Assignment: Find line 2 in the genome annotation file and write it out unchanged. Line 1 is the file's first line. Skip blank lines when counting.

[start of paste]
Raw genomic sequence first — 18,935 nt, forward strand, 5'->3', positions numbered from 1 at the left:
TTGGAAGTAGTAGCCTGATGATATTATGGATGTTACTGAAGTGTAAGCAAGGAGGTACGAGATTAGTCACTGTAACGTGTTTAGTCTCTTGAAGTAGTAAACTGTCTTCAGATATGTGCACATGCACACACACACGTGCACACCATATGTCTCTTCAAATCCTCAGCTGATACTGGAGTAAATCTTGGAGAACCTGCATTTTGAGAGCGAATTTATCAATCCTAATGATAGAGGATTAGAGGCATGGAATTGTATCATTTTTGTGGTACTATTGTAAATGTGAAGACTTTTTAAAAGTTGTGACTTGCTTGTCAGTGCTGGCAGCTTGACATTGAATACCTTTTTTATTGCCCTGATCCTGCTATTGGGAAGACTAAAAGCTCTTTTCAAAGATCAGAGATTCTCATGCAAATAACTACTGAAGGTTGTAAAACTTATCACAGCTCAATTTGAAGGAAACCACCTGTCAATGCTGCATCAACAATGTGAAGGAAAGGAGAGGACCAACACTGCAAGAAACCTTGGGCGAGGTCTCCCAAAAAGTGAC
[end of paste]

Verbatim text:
TTGGAAGTAGTAGCCTGATGATATTATGGATGTTACTGAAGTGTAAGCAAGGAGGTACGAGATTAGTCACTGTAACGTGTTTAGTCTCTTGAAGTAGTAAACTGTCTTCAGATATGTGCACATGCACACACACACGTGCACACCATATGTCTCTTCAAATCCTCAGCTGATACTGGAGTAAATCTTGGAGAACCTGCATTTTGAGAGCGAATTTATCAATCCTAATGATAGAGGATTAGAGGCATGGAATTGTATCATTTTTGTGGTACTATTGTAAATGTGAAGACTTTTTAAAAGTTGTGACTTGCTTGTCAGTGCTGGCAGCTTGACATTGAATACCTTTTTTATTGCCCTGATCCTGCTATTGGGAAGACTAAAAGCTCTTTTCAAAGATCAGAGATTCTCATGCAAATAACTACTGAAGGTTGTAAAACTTATCACAGCTCAATTTGAAGGAAACCACCTGTCAATGCTGCATCAACAATGTGAAGGAAAGGAGAGGACCAACACTGCAAGAAACCTTGGGCGAGGTCTCCCAAAAAGTGAC